Standards for radiology events and learning meetings
Date of next review: 2024
This document emphasises the educational role of Radiology Events and Learning Meetings (REALMs) where radiological discrepancies are anonymously reviewed alongside examples of excellence. It is inevitable that, with hindsight, often combined with additional information, discrepancies or excellent spots will be acknowledged in the original interpretation of a study. Not all discrepancies should be seen as ‘errors’ and excellent diagnoses are equally as important in a learning environment.
It is worth noting that not all discrepancies are errors, nor will they require a duty of candour process to be undertaken. The RCR is currently working on guidance around the duty of candour and more advice on this topic will be published later this year.
This set of standards outlines the key areas that should be considered when setting up and running Radiology Events and Learning Meetings.
Clinical engagement: All radiologists should attend a minimum of 50% of departmental radiology events and learning meetings (REALMs) and should contribute at least one case a year to their REALM.
Organisation of meeting: A minimum of six REALMs per year should be held in and facilitated by each trust. These may involve the whole radiology department.
The chair: The chair of REALM should be appointed and remunerated fairly by the trust and should be able to demonstrate duties performed and output. This should be recorded in the job plan as an ‘additional NHS responsibility’.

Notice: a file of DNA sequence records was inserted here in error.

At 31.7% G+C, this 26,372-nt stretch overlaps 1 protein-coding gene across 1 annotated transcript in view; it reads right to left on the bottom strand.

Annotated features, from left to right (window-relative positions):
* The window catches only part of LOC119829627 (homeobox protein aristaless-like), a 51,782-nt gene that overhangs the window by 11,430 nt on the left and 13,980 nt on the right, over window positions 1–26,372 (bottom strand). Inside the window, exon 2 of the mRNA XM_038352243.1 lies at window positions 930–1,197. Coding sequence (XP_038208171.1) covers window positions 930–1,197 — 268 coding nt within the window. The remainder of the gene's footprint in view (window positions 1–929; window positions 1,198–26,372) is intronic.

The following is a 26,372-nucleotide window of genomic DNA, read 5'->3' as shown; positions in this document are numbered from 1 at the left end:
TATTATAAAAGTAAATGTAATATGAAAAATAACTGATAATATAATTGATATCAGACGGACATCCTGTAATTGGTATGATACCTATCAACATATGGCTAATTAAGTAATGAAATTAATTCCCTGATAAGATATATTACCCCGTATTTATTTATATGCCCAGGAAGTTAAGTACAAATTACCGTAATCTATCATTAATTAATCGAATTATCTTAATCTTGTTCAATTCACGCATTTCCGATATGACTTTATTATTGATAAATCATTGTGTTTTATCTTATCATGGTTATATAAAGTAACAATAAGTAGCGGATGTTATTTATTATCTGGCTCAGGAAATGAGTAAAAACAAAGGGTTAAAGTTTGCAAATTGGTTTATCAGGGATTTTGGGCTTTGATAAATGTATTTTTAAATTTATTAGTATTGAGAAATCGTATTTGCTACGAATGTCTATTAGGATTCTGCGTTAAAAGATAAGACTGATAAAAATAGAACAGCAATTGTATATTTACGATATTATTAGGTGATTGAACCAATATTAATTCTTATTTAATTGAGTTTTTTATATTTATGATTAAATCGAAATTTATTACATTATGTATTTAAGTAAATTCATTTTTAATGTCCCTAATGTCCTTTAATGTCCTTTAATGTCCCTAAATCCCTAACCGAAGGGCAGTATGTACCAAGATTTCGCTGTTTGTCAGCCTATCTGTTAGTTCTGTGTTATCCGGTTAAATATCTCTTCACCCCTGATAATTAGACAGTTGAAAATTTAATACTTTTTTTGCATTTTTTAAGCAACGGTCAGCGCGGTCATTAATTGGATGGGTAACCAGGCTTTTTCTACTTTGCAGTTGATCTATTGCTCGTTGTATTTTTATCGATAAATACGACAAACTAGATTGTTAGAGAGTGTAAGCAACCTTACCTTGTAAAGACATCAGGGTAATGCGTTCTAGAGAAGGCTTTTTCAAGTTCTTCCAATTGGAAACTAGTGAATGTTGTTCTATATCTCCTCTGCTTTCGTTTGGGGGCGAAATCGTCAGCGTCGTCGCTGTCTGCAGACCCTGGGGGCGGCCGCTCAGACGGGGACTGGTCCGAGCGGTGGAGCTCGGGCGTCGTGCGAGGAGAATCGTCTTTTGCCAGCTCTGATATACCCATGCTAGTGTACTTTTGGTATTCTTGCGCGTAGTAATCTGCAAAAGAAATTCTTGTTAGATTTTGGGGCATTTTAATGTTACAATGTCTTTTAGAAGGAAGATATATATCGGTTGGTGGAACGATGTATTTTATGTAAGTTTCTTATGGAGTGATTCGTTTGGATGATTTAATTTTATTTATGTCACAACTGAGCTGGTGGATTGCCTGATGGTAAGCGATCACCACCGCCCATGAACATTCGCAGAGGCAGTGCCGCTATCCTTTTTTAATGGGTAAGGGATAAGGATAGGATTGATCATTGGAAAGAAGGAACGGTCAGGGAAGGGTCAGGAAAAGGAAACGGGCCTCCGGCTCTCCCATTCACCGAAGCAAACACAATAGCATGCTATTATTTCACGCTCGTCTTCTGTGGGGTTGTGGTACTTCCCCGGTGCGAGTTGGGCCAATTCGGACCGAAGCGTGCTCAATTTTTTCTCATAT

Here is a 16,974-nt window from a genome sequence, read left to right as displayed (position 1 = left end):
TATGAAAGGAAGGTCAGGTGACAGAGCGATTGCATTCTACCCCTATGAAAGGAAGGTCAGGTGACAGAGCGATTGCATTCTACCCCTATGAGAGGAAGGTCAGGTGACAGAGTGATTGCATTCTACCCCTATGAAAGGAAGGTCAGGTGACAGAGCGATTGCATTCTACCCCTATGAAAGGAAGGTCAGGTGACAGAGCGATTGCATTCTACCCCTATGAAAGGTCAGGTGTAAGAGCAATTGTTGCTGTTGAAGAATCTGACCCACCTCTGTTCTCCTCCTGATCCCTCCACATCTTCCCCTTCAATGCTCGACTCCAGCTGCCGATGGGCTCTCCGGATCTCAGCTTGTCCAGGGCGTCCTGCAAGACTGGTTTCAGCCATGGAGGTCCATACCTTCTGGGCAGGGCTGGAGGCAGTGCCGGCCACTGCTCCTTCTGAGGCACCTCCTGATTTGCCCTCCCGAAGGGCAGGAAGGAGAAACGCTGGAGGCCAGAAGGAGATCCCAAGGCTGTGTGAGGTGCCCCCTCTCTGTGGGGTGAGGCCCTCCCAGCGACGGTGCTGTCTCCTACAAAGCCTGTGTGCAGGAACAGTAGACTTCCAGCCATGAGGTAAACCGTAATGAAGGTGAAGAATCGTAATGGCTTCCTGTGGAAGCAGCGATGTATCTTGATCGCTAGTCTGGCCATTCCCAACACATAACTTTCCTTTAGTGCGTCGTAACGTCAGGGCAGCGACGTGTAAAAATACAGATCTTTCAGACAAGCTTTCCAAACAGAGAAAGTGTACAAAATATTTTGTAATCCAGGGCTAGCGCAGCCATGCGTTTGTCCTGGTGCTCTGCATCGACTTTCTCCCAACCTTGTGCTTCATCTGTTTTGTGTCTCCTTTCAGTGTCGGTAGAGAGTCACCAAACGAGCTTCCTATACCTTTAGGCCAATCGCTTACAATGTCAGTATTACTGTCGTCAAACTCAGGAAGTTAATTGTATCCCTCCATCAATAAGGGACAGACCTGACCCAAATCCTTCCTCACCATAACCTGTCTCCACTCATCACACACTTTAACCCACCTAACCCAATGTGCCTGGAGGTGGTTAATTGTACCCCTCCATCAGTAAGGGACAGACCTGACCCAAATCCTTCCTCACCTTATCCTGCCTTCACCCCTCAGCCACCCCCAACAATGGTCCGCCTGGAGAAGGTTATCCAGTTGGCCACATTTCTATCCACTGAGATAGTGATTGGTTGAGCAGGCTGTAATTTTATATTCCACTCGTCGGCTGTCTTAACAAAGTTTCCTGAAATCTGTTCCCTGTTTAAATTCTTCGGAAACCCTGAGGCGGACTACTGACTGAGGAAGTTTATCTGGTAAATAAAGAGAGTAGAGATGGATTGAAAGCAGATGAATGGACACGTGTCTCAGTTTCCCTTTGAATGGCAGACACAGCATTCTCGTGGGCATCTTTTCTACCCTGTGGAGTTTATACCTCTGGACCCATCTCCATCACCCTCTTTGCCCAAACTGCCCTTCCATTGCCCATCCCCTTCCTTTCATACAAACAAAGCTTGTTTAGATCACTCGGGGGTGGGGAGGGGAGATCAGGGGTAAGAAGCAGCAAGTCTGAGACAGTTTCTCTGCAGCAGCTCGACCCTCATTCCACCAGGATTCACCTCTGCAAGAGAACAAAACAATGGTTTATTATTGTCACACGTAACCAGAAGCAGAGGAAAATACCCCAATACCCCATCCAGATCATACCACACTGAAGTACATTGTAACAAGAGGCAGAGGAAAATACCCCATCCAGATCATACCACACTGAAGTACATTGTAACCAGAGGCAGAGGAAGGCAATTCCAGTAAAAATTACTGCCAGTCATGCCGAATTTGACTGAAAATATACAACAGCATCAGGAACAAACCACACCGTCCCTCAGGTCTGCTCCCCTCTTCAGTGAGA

The notifier: The radiologist who has detected a discrepancy or clinical incident (the notifier) has certain duties to record this which all radiologists have, and these should still be carried out regardless of whether or not the discrepancy or clinical incident is submitted to the REALM for anonymous discussion.
The cases: The cases in a REALM should be anonymised and discussed for the purposes of education only. The REALMs should operate alongside but completely separately from candour, serious untoward incident (SUI), disciplinary or legal processes.
The documentation: Standard emails should be sent to the radiologists involved in the submitted cases prior to discussion. Learning points from the cases discussed should be summarised and disseminated. Attendance and contribution should be recorded and distributed for appraisal.
Feedback and reflection: Participating radiologists are encouraged to perform private reflection of the cases discussed. The chair is encouraged to identify patterns of errors and target teaching accordingly.
The culture: The chair should ensure a culture of respectful sharing of knowledge with no blame or shame.
Links with the RCR: The REALM chair of each trust should be identified to the RCR’s Radiology Events and Learning (REAL) Panel as a contact point for exchange of views and with the aim of establishing an inclusive national network of individuals with an interest in and experience of radiology events and learning. The chair of the REAL Panel should ensure submission of at least one case per year for consideration for publication in the REAL Newsletter.